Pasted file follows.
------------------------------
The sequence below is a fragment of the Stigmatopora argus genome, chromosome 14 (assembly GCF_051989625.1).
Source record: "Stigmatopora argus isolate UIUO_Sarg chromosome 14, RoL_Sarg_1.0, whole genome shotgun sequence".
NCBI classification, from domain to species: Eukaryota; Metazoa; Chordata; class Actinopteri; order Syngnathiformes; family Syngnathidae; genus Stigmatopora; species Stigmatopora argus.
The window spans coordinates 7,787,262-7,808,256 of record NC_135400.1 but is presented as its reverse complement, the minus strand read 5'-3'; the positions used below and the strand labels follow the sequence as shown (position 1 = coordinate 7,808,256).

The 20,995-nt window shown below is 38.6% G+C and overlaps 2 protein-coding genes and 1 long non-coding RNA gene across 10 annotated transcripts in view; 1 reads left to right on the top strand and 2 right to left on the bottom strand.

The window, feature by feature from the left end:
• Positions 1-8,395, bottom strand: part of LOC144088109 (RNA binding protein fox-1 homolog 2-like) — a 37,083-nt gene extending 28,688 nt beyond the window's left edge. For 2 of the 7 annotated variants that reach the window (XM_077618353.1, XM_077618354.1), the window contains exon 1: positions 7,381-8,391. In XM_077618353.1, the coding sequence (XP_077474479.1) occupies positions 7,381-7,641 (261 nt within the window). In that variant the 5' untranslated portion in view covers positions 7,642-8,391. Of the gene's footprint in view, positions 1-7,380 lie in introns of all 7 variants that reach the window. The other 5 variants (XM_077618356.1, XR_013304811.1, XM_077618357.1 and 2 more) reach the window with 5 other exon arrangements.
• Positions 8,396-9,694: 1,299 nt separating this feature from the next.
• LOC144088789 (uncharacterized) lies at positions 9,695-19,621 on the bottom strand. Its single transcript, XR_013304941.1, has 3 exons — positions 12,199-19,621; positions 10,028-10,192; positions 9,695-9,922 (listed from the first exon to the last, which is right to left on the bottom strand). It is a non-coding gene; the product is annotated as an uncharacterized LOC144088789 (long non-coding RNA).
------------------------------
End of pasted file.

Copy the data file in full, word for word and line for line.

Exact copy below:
The sequence below is a fragment of the Stigmatopora argus genome, chromosome 14 (assembly GCF_051989625.1).
Source record: "Stigmatopora argus isolate UIUO_Sarg chromosome 14, RoL_Sarg_1.0, whole genome shotgun sequence".
NCBI classification, from domain to species: Eukaryota; Metazoa; Chordata; class Actinopteri; order Syngnathiformes; family Syngnathidae; genus Stigmatopora; species Stigmatopora argus.
The window spans coordinates 7,787,262-7,808,256 of record NC_135400.1 but is presented as its reverse complement, the minus strand read 5'-3'; the positions used below and the strand labels follow the sequence as shown (position 1 = coordinate 7,808,256).

The 20,995-nt window shown below is 38.6% G+C and overlaps 2 protein-coding genes and 1 long non-coding RNA gene across 10 annotated transcripts in view; 1 reads left to right on the top strand and 2 right to left on the bottom strand.

The window, feature by feature from the left end:
• Positions 1-8,395, bottom strand: part of LOC144088109 (RNA binding protein fox-1 homolog 2-like) — a 37,083-nt gene extending 28,688 nt beyond the window's left edge. For 2 of the 7 annotated variants that reach the window (XM_077618353.1, XM_077618354.1), the window contains exon 1: positions 7,381-8,391. In XM_077618353.1, the coding sequence (XP_077474479.1) occupies positions 7,381-7,641 (261 nt within the window). In that variant the 5' untranslated portion in view covers positions 7,642-8,391. Of the gene's footprint in view, positions 1-7,380 lie in introns of all 7 variants that reach the window. The other 5 variants (XM_077618356.1, XR_013304811.1, XM_077618357.1 and 2 more) reach the window with 5 other exon arrangements.
• Positions 8,396-9,694: 1,299 nt separating this feature from the next.
• LOC144088789 (uncharacterized) lies at positions 9,695-19,621 on the bottom strand. Its single transcript, XR_013304941.1, has 3 exons — positions 12,199-19,621; positions 10,028-10,192; positions 9,695-9,922 (listed from the first exon to the last, which is right to left on the bottom strand). It is a non-coding gene; the product is annotated as an uncharacterized LOC144088789 (long non-coding RNA).